Mountain snowpacks provide essential water for socio-economic systems around the world, with nearly two billion people living in snow sensitive regions. Therefore, methods for characterizing the snowpack-streamflow dynamics at the watershed level are essential for understanding how changes in temperature and precipitation due to climate change will affect the water supply in these regions. However, in-situ snowpack measurements, such as snow water equivalent (SWE), are often unavailable or insufficient due to the financial and logistical constraints of installing snowpack monitoring systems. Remotely-sensed snow cover extent (SCE), or the proportion of a watershed that is covered in snow, has been previously integrated into snowmelt models and used to assess the relationships between snowmelt and streamflow. However, no research was found that provided a comprehensive analysis of the ability of SCE to characterize snowpack-streamflow dynamics in a way that supports analysis between and within watersheds. This study develops and tests a methodology for characterizing the snowpack-streamflow dynamics of a watershed using SCE-based metrics that capture the shape and key temporal inflections in the SCE curve – start of snow season, start of snow melt, end of snow season, and average SCE. The results demonstrate that SCE and streamflow sufficiently characterize snowpack-streamflow dynamics to allow for inter-watershed comparison and intra-watershed pattern recognition. The techniques developed and tested in this study allow for the characterization of snowpack-streamflow dynamics in remote and unmonitored watersheds to support future research into how those dynamics may change under future climate change scenarios.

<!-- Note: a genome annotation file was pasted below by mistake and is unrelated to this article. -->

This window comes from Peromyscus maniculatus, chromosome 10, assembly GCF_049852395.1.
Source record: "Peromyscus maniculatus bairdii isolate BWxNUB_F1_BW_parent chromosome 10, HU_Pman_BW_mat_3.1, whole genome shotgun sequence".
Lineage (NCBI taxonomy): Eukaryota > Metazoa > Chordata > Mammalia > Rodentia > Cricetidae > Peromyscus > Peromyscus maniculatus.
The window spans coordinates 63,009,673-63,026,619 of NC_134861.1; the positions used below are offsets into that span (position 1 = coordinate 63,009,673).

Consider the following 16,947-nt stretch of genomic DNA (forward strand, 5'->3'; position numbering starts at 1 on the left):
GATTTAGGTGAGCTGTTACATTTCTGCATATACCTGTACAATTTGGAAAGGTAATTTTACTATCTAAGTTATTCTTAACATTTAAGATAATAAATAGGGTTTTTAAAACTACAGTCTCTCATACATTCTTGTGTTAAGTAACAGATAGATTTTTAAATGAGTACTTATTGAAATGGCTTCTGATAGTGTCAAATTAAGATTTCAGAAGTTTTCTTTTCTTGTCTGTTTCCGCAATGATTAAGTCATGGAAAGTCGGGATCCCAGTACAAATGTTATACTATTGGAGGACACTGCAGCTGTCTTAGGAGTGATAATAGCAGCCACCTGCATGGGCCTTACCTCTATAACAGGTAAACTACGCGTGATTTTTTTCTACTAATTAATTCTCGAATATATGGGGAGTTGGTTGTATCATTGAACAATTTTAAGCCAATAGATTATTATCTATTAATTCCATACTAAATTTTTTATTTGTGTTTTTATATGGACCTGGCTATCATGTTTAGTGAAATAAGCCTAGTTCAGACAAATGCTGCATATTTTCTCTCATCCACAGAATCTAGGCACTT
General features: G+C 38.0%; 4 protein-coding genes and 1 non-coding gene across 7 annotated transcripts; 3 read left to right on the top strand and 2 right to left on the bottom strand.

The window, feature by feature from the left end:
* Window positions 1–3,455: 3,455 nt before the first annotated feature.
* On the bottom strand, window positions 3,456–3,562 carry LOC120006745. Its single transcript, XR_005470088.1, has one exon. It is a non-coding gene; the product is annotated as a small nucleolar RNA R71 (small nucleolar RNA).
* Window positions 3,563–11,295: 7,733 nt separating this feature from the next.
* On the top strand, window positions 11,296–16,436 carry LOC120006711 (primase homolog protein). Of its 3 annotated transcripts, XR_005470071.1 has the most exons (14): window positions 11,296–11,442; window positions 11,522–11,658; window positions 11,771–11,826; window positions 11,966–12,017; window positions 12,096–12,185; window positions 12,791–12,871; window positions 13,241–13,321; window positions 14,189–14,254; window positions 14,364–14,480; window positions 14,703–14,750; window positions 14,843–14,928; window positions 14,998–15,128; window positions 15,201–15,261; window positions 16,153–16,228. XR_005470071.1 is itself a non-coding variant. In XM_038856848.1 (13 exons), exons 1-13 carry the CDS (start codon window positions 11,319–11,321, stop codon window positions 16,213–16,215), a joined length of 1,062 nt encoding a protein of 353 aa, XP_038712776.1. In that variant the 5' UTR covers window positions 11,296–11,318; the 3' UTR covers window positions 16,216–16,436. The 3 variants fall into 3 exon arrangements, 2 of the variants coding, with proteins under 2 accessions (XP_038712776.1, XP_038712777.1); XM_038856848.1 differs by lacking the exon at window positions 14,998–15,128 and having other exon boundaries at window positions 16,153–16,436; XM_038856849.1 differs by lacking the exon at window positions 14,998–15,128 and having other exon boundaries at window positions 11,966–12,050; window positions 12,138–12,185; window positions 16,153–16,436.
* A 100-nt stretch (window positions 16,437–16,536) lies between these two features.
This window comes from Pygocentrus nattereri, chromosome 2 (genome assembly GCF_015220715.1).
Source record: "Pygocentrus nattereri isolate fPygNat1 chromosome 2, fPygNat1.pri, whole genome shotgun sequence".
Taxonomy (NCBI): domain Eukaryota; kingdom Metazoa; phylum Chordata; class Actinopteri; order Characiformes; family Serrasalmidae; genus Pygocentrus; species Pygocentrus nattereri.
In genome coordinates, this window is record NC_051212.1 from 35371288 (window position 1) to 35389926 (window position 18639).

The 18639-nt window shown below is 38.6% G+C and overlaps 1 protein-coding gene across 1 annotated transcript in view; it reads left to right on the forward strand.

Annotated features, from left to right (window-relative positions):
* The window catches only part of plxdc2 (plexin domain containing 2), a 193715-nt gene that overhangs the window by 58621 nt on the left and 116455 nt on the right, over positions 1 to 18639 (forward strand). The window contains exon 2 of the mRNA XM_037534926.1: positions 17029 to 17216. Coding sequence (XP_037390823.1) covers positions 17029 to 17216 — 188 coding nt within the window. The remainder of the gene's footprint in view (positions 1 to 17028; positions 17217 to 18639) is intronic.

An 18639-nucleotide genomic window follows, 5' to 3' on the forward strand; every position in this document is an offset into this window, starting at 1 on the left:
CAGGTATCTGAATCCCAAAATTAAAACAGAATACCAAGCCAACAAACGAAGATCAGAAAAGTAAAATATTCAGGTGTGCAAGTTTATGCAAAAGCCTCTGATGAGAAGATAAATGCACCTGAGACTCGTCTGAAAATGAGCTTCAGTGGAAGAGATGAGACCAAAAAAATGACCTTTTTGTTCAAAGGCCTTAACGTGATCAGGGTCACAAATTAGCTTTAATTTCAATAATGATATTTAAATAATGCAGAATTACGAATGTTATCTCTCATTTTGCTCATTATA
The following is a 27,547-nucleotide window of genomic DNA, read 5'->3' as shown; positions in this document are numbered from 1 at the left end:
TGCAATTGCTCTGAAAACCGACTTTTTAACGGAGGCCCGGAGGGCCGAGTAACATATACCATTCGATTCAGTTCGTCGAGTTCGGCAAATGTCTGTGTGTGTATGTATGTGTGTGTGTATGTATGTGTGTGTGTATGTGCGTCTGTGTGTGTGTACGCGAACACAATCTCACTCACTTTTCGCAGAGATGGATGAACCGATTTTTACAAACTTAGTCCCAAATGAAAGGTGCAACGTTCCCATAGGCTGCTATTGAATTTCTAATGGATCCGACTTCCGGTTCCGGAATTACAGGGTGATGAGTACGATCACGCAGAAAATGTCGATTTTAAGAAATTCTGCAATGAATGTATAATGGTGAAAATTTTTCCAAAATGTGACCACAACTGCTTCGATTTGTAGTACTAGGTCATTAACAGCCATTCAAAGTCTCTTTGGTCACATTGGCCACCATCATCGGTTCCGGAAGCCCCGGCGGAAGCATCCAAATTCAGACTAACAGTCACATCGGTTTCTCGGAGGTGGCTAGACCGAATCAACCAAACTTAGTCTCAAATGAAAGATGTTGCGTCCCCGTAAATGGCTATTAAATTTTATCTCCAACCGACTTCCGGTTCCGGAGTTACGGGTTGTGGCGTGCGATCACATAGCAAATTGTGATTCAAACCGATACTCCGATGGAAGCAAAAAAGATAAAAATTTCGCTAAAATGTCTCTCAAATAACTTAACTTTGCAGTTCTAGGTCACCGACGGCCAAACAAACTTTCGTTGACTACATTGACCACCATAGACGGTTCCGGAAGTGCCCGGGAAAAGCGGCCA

remote sensing, snow cover extent, hysteresis, snowpack-streamflow dynamics, snow water equivalent, MODIS
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Van Osdel, Jennifer N.. "Assessing the power of remotely-sensed snow cover extent to improve understanding of snowpack-streamflow dynamics: an application of MODIS snow cover in Western U.S. mountain watersheds." (2018). http://digitalrepository.unm.edu/ce_etds/202